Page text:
May 3, 1944 Maj Webb led 10 P-38's on a mission to provide cover for Wellington Bombers in the area, Burger turned back because his supercharger malfunctioned. After refueling Maj Webb took the remaining nine P-38's on a fighter sweep to Meiktila. As they dropped their tanks Boggs and Curtis would find a dozen Oscars diving on them. Five would jump on Bogg's so he hit the deck and sped away for thirty miles before losing the zero's, his engine would fail and he would limp home on one engine before skidding to a halt at home base with a collapsed nose gear. Curtis would disappear with enemy planes on his tail never to return. During the ensuing battle Capt Duke would shoot an Oscar down and damage another, Webb would claim an Oscar and Glenn and Sealy would split a claim for an Oscar.

May 7, 1944 Capt Glenn would lead sixteen planes on a sweep of Kanguang, three turned back with engine trouble but the rest carried on and were met by Oscars taking off to meet them. Duke, Hargis and Bearden each shot an Oscar down while Capt Glenn claimed a Sally bomber on the ground.

May 10, 1944 Capt Duke would lead a flight of Lightnings to Aungban and attack and destroy three Oscars on the ground. Duke would get credit for one on the ground, share one with LT Pauley and damage another in the air. As they headed home they passed another batch of eight P-38's lead by Capt Glenn heading for Kangaung where they inflicted heavy damage. Glenn wold claim one Oscar shot down and one destroyed on the ground. LT Sealy received a probable shot down and one on the ground. Four more Oscars were destroyed on the ground.

May 15, 1944 Would see two missions, the first by Capt Duke would be a fighter sweep of the air fields of Heho and Kangaung where they caught both fighters and bombers on the ground. Duke, Barland and Orr each claimed an Oscar on the ground and Baumeister and Goodrich shared one. Goodrich and Duke would also claim a bomber and Duke damaged another Oscar in the air. Later Capt Glenn would lead another sweep into Kangaung where they were met by many Oscars in the air, Glenn claimed two shot down, a third as a probable and damage to a fourth. Boggs wold claim one in the air, one on the ground and another damaged. Reardon would claim two more shot down, Fertig and Hargis an Oscar on the ground, Harris another in the air, Barnes would get one on the ground, one probable and one damaged in the air. LT Mahler would shoot an Oscar down and damage another, Herrick would shoot another one down and Sowder would damage another. When the smoke cleared at the end of the day the Dragons would claim eight Ki-43 Oscars shot down and two probables and five damaged, most importantly, all planes returned safely.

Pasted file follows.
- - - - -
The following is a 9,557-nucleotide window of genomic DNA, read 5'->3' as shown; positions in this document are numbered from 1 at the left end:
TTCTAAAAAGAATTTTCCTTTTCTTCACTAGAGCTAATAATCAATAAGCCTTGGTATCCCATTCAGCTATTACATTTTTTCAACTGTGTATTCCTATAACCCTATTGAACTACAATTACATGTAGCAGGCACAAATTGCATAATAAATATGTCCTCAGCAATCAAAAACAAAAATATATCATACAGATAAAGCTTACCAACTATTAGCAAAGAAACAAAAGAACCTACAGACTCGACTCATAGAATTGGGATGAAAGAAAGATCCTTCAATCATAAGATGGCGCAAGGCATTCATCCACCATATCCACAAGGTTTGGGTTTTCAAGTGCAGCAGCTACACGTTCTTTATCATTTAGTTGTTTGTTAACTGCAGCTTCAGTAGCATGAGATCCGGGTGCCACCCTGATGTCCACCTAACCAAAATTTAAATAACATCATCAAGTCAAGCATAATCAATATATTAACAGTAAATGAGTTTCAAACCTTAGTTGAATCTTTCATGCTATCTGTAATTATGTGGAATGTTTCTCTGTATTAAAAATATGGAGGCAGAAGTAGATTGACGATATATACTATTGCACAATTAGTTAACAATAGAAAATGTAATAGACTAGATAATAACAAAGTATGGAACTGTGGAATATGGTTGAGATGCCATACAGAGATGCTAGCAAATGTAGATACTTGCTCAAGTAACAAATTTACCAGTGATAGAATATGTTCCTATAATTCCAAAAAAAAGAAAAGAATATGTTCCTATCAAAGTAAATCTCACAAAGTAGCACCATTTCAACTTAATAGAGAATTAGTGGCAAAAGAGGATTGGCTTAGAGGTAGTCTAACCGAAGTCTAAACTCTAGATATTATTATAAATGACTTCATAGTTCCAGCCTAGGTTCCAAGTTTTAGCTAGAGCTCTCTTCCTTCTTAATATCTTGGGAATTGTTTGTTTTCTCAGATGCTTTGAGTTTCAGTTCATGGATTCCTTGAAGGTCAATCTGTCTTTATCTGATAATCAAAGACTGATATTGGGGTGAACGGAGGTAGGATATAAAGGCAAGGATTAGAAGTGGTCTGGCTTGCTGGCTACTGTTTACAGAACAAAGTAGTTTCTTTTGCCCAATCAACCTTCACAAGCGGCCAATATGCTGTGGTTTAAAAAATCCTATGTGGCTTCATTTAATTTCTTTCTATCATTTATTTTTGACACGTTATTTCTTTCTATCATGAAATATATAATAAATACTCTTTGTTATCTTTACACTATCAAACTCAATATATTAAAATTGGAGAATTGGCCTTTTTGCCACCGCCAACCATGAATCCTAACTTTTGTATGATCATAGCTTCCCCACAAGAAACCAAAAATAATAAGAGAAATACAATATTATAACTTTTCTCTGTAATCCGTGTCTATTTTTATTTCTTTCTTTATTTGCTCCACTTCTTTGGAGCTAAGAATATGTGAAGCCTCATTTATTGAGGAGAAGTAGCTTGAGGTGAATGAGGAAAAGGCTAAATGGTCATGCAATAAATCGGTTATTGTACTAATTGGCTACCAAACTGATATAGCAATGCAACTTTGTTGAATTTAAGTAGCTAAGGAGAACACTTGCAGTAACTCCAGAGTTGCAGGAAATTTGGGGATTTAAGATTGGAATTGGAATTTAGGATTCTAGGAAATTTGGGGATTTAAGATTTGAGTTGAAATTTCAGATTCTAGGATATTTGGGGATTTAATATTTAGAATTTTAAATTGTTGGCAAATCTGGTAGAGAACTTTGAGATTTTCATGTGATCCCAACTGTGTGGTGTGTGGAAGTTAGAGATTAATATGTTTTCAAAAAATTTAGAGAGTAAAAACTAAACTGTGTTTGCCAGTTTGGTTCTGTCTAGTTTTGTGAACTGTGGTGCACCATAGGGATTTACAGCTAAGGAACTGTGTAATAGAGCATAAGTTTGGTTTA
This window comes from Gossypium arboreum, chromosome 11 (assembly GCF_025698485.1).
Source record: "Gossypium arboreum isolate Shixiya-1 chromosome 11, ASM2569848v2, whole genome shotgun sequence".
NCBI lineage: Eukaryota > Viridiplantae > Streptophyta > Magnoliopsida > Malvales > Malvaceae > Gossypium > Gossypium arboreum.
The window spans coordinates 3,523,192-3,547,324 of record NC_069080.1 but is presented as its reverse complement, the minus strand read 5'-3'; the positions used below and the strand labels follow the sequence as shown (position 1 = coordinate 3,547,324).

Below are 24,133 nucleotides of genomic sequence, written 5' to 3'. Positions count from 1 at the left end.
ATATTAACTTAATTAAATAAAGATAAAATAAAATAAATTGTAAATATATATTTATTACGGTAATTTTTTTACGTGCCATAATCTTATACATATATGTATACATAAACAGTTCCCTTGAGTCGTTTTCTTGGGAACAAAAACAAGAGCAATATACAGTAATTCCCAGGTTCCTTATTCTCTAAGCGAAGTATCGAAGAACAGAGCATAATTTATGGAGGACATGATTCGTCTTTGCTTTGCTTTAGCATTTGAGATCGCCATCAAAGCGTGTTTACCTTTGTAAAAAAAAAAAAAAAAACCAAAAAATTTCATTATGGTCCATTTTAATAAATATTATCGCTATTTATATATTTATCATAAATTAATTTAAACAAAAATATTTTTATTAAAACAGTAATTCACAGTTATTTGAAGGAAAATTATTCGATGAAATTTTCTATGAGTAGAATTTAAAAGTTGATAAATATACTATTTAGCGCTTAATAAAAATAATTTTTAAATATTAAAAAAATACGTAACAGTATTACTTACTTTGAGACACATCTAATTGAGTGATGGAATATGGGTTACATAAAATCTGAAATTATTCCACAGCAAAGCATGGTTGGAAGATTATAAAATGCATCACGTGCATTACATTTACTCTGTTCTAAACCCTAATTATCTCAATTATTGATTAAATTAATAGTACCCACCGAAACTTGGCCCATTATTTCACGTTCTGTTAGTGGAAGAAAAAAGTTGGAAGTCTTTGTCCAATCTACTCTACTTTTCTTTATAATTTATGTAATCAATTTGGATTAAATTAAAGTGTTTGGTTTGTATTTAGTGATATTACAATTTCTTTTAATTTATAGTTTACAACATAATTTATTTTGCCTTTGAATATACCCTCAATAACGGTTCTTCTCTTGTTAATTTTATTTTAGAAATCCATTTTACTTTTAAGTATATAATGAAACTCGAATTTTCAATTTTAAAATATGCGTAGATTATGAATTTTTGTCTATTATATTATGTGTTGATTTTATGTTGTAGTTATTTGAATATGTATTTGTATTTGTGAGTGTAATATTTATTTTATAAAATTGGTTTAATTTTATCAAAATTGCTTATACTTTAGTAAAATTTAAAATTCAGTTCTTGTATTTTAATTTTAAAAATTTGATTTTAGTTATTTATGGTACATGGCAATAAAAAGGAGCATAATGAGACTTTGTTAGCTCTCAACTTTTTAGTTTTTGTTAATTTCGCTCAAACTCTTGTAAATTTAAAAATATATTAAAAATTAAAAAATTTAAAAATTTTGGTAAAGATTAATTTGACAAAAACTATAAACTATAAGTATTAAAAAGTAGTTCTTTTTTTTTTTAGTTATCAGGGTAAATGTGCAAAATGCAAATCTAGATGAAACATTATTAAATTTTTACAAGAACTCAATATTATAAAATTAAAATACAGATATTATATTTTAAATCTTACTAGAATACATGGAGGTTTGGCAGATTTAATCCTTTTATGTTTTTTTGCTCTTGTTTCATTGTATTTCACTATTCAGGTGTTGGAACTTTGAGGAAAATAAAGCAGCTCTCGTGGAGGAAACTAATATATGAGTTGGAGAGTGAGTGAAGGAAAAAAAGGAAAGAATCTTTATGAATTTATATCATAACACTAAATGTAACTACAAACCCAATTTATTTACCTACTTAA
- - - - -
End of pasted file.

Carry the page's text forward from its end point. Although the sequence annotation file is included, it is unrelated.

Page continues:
May 19, 1944 While the local first Air Commando Group's P51's were engaged during their last day of operations in the area, The 459th sent of sixteen P-38's to Shwebo-Nawngglikio area. Maj Leuhring would lead this sweep and Capt Duke and LT Goodrich would each claim an Oscar shot down. Capt Glenn and LT Behrns would each damage one.

May 23, 1944 Capt Boggs would lead a flight of twelve P-38's on a bombing mission in the morning and Capt Glenn would take sixteen planes for a sweep over Meiktila later in the day. They would catch the enemy here in the air, and low on fuel and ammo, returning from another mission. Capt Duke would become a double Ace today as he shot down two more Oscars, LT Behrns would also shoot down two Oscars, Broadfoot would damage two more and Baumeister would damage one.